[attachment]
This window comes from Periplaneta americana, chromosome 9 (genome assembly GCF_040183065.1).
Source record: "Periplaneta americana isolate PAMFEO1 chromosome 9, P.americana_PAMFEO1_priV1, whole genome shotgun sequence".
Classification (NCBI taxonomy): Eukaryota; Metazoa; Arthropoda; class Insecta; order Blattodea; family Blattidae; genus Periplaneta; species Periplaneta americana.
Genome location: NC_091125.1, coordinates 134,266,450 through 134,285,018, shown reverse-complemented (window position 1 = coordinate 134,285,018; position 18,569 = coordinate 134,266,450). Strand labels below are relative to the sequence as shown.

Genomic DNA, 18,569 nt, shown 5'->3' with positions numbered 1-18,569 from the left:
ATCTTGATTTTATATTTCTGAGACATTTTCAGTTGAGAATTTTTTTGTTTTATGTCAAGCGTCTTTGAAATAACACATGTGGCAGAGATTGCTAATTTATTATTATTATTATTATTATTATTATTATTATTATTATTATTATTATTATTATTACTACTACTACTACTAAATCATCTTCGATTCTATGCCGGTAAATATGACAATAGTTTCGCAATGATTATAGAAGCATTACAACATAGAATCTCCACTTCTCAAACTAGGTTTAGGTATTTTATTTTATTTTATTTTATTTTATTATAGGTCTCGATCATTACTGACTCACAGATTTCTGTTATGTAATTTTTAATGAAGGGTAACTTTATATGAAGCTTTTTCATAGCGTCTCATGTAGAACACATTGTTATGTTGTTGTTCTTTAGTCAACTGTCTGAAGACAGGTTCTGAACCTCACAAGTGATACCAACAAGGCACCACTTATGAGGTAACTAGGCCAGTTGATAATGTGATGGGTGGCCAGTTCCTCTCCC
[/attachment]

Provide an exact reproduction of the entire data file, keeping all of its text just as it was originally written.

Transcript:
This window comes from Periplaneta americana, chromosome 9 (genome assembly GCF_040183065.1).
Source record: "Periplaneta americana isolate PAMFEO1 chromosome 9, P.americana_PAMFEO1_priV1, whole genome shotgun sequence".
Classification (NCBI taxonomy): Eukaryota; Metazoa; Arthropoda; class Insecta; order Blattodea; family Blattidae; genus Periplaneta; species Periplaneta americana.
Genome location: NC_091125.1, coordinates 134,266,450 through 134,285,018, shown reverse-complemented (window position 1 = coordinate 134,285,018; position 18,569 = coordinate 134,266,450). Strand labels below are relative to the sequence as shown.

Genomic DNA, 18,569 nt, shown 5'->3' with positions numbered 1-18,569 from the left:
ATCTTGATTTTATATTTCTGAGACATTTTCAGTTGAGAATTTTTTTGTTTTATGTCAAGCGTCTTTGAAATAACACATGTGGCAGAGATTGCTAATTTATTATTATTATTATTATTATTATTATTATTATTATTATTATTATTATTATTATTACTACTACTACTACTAAATCATCTTCGATTCTATGCCGGTAAATATGACAATAGTTTCGCAATGATTATAGAAGCATTACAACATAGAATCTCCACTTCTCAAACTAGGTTTAGGTATTTTATTTTATTTTATTTTATTTTATTATAGGTCTCGATCATTACTGACTCACAGATTTCTGTTATGTAATTTTTAATGAAGGGTAACTTTATATGAAGCTTTTTCATAGCGTCTCATGTAGAACACATTGTTATGTTGTTGTTCTTTAGTCAACTGTCTGAAGACAGGTTCTGAACCTCACAAGTGATACCAACAAGGCACCACTTATGAGGTAACTAGGCCAGTTGATAATGTGATGGGTGGCCAGTTCCTCTCCC